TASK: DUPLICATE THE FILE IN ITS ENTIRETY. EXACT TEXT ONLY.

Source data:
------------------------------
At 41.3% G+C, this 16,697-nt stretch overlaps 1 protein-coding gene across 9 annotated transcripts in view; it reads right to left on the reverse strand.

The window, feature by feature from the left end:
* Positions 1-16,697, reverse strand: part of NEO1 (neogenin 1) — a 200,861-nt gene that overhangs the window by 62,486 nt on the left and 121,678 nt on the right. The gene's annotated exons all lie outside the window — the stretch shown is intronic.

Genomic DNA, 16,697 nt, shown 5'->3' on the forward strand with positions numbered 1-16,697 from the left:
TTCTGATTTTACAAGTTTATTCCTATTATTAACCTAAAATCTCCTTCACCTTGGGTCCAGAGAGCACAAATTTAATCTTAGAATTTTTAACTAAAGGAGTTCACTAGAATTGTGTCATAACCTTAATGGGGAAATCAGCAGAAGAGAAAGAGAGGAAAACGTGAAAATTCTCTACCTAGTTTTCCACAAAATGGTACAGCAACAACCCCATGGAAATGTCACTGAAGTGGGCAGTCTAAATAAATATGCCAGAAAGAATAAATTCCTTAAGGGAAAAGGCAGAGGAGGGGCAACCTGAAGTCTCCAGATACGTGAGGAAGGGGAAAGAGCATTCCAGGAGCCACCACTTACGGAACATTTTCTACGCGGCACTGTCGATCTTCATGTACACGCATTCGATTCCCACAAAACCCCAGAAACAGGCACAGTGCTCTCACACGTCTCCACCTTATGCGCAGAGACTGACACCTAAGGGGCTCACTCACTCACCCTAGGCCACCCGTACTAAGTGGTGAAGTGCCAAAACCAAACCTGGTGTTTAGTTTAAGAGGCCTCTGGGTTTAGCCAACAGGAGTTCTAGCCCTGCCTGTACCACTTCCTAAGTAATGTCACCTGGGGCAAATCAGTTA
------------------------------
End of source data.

At 41.3% G+C, this 16,697-nt stretch overlaps 1 protein-coding gene across 9 annotated transcripts in view; it reads right to left on the reverse strand.

The window, feature by feature from the left end:
* Positions 1-16,697, reverse strand: part of NEO1 (neogenin 1) — a 200,861-nt gene that overhangs the window by 62,486 nt on the left and 121,678 nt on the right. The gene's annotated exons all lie outside the window — the stretch shown is intronic.

Genomic DNA, 16,697 nt, shown 5'->3' on the forward strand with positions numbered 1-16,697 from the left:
TTCTGATTTTACAAGTTTATTCCTATTATTAACCTAAAATCTCCTTCACCTTGGGTCCAGAGAGCACAAATTTAATCTTAGAATTTTTAACTAAAGGAGTTCACTAGAATTGTGTCATAACCTTAATGGGGAAATCAGCAGAAGAGAAAGAGAGGAAAACGTGAAAATTCTCTACCTAGTTTTCCACAAAATGGTACAGCAACAACCCCATGGAAATGTCACTGAAGTGGGCAGTCTAAATAAATATGCCAGAAAGAATAAATTCCTTAAGGGAAAAGGCAGAGGAGGGGCAACCTGAAGTCTCCAGATACGTGAGGAAGGGGAAAGAGCATTCCAGGAGCCACCACTTACGGAACATTTTCTACGCGGCACTGTCGATCTTCATGTACACGCATTCGATTCCCACAAAACCCCAGAAACAGGCACAGTGCTCTCACACGTCTCCACCTTATGCGCAGAGACTGACACCTAAGGGGCTCACTCACTCACCCTAGGCCACCCGTACTAAGTGGTGAAGTGCCAAAACCAAACCTGGTGTTTAGTTTAAGAGGCCTCTGGGTTTAGCCAACAGGAGTTCTAGCCCTGCCTGTACCACTTCCTAAGTAATGTCACCTGGGGCAAATCAGTTA